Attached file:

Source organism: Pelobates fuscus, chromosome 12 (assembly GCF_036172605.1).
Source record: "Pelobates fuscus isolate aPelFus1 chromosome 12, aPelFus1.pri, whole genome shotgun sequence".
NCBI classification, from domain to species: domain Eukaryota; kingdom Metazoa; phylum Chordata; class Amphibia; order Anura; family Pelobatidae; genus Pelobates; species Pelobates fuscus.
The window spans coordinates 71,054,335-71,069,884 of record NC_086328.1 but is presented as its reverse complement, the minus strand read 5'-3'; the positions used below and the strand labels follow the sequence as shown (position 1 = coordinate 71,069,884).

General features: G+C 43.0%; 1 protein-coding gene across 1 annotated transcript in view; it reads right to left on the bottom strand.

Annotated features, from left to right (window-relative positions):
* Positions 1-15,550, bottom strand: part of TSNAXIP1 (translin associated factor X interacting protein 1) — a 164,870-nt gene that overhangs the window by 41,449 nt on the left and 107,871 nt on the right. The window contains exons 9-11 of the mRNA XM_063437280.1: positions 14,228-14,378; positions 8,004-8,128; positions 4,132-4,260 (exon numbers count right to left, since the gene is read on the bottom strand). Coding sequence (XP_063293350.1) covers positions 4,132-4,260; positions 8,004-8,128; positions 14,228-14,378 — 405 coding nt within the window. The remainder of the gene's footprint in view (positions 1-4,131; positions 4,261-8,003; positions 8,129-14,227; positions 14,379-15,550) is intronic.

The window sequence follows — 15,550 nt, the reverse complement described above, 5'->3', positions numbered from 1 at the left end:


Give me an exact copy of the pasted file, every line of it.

Source organism: Pelobates fuscus, chromosome 12 (assembly GCF_036172605.1).
Source record: "Pelobates fuscus isolate aPelFus1 chromosome 12, aPelFus1.pri, whole genome shotgun sequence".
NCBI classification, from domain to species: domain Eukaryota; kingdom Metazoa; phylum Chordata; class Amphibia; order Anura; family Pelobatidae; genus Pelobates; species Pelobates fuscus.
The window spans coordinates 71,054,335-71,069,884 of record NC_086328.1 but is presented as its reverse complement, the minus strand read 5'-3'; the positions used below and the strand labels follow the sequence as shown (position 1 = coordinate 71,069,884).

General features: G+C 43.0%; 1 protein-coding gene across 1 annotated transcript in view; it reads right to left on the bottom strand.

Annotated features, from left to right (window-relative positions):
* Positions 1-15,550, bottom strand: part of TSNAXIP1 (translin associated factor X interacting protein 1) — a 164,870-nt gene that overhangs the window by 41,449 nt on the left and 107,871 nt on the right. The window contains exons 9-11 of the mRNA XM_063437280.1: positions 14,228-14,378; positions 8,004-8,128; positions 4,132-4,260 (exon numbers count right to left, since the gene is read on the bottom strand). Coding sequence (XP_063293350.1) covers positions 4,132-4,260; positions 8,004-8,128; positions 14,228-14,378 — 405 coding nt within the window. The remainder of the gene's footprint in view (positions 1-4,131; positions 4,261-8,003; positions 8,129-14,227; positions 14,379-15,550) is intronic.

The window sequence follows — 15,550 nt, the reverse complement described above, 5'->3', positions numbered from 1 at the left end: